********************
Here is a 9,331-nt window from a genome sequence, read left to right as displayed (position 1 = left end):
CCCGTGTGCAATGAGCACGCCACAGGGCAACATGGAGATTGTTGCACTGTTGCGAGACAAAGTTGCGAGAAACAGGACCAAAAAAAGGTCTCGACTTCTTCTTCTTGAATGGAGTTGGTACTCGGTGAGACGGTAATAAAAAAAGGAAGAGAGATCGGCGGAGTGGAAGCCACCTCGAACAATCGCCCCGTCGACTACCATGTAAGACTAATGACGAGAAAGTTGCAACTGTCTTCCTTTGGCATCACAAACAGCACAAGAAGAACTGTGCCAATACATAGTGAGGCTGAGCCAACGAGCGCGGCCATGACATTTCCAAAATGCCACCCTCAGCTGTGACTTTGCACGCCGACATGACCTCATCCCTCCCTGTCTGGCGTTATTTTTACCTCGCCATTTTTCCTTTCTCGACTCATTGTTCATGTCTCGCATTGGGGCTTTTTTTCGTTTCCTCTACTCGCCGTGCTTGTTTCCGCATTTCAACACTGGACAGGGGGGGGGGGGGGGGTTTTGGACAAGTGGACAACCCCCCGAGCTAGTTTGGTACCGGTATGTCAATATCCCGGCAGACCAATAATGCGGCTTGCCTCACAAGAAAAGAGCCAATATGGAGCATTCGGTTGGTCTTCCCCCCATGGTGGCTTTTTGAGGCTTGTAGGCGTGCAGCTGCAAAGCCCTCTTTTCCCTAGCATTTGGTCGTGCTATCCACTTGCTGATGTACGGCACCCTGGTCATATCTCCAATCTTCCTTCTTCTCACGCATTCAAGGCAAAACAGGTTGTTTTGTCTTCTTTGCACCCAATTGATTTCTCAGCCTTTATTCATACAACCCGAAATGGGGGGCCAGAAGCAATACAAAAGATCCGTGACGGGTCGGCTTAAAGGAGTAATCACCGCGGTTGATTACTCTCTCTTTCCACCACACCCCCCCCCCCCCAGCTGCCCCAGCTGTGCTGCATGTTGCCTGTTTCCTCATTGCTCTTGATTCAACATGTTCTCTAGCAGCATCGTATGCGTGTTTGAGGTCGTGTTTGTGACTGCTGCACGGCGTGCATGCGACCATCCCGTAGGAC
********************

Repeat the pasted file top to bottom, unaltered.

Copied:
Here is a 9,331-nt window from a genome sequence, read left to right as displayed (position 1 = left end):
CCCGTGTGCAATGAGCACGCCACAGGGCAACATGGAGATTGTTGCACTGTTGCGAGACAAAGTTGCGAGAAACAGGACCAAAAAAAGGTCTCGACTTCTTCTTCTTGAATGGAGTTGGTACTCGGTGAGACGGTAATAAAAAAAGGAAGAGAGATCGGCGGAGTGGAAGCCACCTCGAACAATCGCCCCGTCGACTACCATGTAAGACTAATGACGAGAAAGTTGCAACTGTCTTCCTTTGGCATCACAAACAGCACAAGAAGAACTGTGCCAATACATAGTGAGGCTGAGCCAACGAGCGCGGCCATGACATTTCCAAAATGCCACCCTCAGCTGTGACTTTGCACGCCGACATGACCTCATCCCTCCCTGTCTGGCGTTATTTTTACCTCGCCATTTTTCCTTTCTCGACTCATTGTTCATGTCTCGCATTGGGGCTTTTTTTCGTTTCCTCTACTCGCCGTGCTTGTTTCCGCATTTCAACACTGGACAGGGGGGGGGGGGGGGGTTTTGGACAAGTGGACAACCCCCCGAGCTAGTTTGGTACCGGTATGTCAATATCCCGGCAGACCAATAATGCGGCTTGCCTCACAAGAAAAGAGCCAATATGGAGCATTCGGTTGGTCTTCCCCCCATGGTGGCTTTTTGAGGCTTGTAGGCGTGCAGCTGCAAAGCCCTCTTTTCCCTAGCATTTGGTCGTGCTATCCACTTGCTGATGTACGGCACCCTGGTCATATCTCCAATCTTCCTTCTTCTCACGCATTCAAGGCAAAACAGGTTGTTTTGTCTTCTTTGCACCCAATTGATTTCTCAGCCTTTATTCATACAACCCGAAATGGGGGGCCAGAAGCAATACAAAAGATCCGTGACGGGTCGGCTTAAAGGAGTAATCACCGCGGTTGATTACTCTCTCTTTCCACCACACCCCCCCCCCCCCAGCTGCCCCAGCTGTGCTGCATGTTGCCTGTTTCCTCATTGCTCTTGATTCAACATGTTCTCTAGCAGCATCGTATGCGTGTTTGAGGTCGTGTTTGTGACTGCTGCACGGCGTGCATGCGACCATCCCGTAGGAC